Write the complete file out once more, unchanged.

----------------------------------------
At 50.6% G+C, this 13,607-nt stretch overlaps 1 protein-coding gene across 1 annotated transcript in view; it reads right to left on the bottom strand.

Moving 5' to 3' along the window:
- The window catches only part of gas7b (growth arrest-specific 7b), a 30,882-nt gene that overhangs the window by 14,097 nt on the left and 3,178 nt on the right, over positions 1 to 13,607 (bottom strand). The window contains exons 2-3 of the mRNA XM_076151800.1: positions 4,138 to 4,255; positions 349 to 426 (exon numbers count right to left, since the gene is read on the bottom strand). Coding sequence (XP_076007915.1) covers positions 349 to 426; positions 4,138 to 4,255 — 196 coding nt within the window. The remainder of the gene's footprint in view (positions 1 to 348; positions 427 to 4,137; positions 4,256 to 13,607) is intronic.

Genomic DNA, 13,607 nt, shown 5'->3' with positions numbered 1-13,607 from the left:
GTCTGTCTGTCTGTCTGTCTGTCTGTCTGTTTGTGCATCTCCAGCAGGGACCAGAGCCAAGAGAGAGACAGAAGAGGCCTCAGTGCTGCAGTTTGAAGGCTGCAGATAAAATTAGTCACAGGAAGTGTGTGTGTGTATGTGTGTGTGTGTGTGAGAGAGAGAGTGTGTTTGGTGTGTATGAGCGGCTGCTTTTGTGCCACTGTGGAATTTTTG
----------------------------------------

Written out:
At 50.6% G+C, this 13,607-nt stretch overlaps 1 protein-coding gene across 1 annotated transcript in view; it reads right to left on the bottom strand.

Moving 5' to 3' along the window:
- The window catches only part of gas7b (growth arrest-specific 7b), a 30,882-nt gene that overhangs the window by 14,097 nt on the left and 3,178 nt on the right, over positions 1 to 13,607 (bottom strand). The window contains exons 2-3 of the mRNA XM_076151800.1: positions 4,138 to 4,255; positions 349 to 426 (exon numbers count right to left, since the gene is read on the bottom strand). Coding sequence (XP_076007915.1) covers positions 349 to 426; positions 4,138 to 4,255 — 196 coding nt within the window. The remainder of the gene's footprint in view (positions 1 to 348; positions 427 to 4,137; positions 4,256 to 13,607) is intronic.

Genomic DNA, 13,607 nt, shown 5'->3' with positions numbered 1-13,607 from the left:
GTCTGTCTGTCTGTCTGTCTGTCTGTCTGTTTGTGCATCTCCAGCAGGGACCAGAGCCAAGAGAGAGACAGAAGAGGCCTCAGTGCTGCAGTTTGAAGGCTGCAGATAAAATTAGTCACAGGAAGTGTGTGTGTGTATGTGTGTGTGTGTGTGAGAGAGAGAGTGTGTTTGGTGTGTATGAGCGGCTGCTTTTGTGCCACTGTGGAATTTTTG